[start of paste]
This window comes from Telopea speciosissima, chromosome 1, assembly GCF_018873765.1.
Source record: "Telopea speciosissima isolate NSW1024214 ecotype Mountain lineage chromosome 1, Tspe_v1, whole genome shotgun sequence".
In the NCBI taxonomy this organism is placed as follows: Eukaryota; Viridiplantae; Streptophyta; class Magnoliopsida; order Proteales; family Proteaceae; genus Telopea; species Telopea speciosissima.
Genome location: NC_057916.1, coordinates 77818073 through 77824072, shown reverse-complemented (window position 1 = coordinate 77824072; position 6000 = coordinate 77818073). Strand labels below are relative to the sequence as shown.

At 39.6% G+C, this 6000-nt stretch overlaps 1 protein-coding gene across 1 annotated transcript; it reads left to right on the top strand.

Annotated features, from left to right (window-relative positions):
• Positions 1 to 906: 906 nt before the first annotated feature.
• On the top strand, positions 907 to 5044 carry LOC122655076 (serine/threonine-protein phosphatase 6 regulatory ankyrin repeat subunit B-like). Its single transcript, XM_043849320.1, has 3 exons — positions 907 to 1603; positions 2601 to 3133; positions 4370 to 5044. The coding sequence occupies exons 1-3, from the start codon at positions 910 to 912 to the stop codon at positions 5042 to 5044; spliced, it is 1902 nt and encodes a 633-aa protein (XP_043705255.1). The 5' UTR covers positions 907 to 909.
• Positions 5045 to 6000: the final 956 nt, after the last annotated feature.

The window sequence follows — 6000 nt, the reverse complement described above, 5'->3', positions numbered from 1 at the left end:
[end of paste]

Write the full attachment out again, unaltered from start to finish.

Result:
This window comes from Telopea speciosissima, chromosome 1, assembly GCF_018873765.1.
Source record: "Telopea speciosissima isolate NSW1024214 ecotype Mountain lineage chromosome 1, Tspe_v1, whole genome shotgun sequence".
In the NCBI taxonomy this organism is placed as follows: Eukaryota; Viridiplantae; Streptophyta; class Magnoliopsida; order Proteales; family Proteaceae; genus Telopea; species Telopea speciosissima.
Genome location: NC_057916.1, coordinates 77818073 through 77824072, shown reverse-complemented (window position 1 = coordinate 77824072; position 6000 = coordinate 77818073). Strand labels below are relative to the sequence as shown.

At 39.6% G+C, this 6000-nt stretch overlaps 1 protein-coding gene across 1 annotated transcript; it reads left to right on the top strand.

Annotated features, from left to right (window-relative positions):
• Positions 1 to 906: 906 nt before the first annotated feature.
• On the top strand, positions 907 to 5044 carry LOC122655076 (serine/threonine-protein phosphatase 6 regulatory ankyrin repeat subunit B-like). Its single transcript, XM_043849320.1, has 3 exons — positions 907 to 1603; positions 2601 to 3133; positions 4370 to 5044. The coding sequence occupies exons 1-3, from the start codon at positions 910 to 912 to the stop codon at positions 5042 to 5044; spliced, it is 1902 nt and encodes a 633-aa protein (XP_043705255.1). The 5' UTR covers positions 907 to 909.
• Positions 5045 to 6000: the final 956 nt, after the last annotated feature.

The window sequence follows — 6000 nt, the reverse complement described above, 5'->3', positions numbered from 1 at the left end: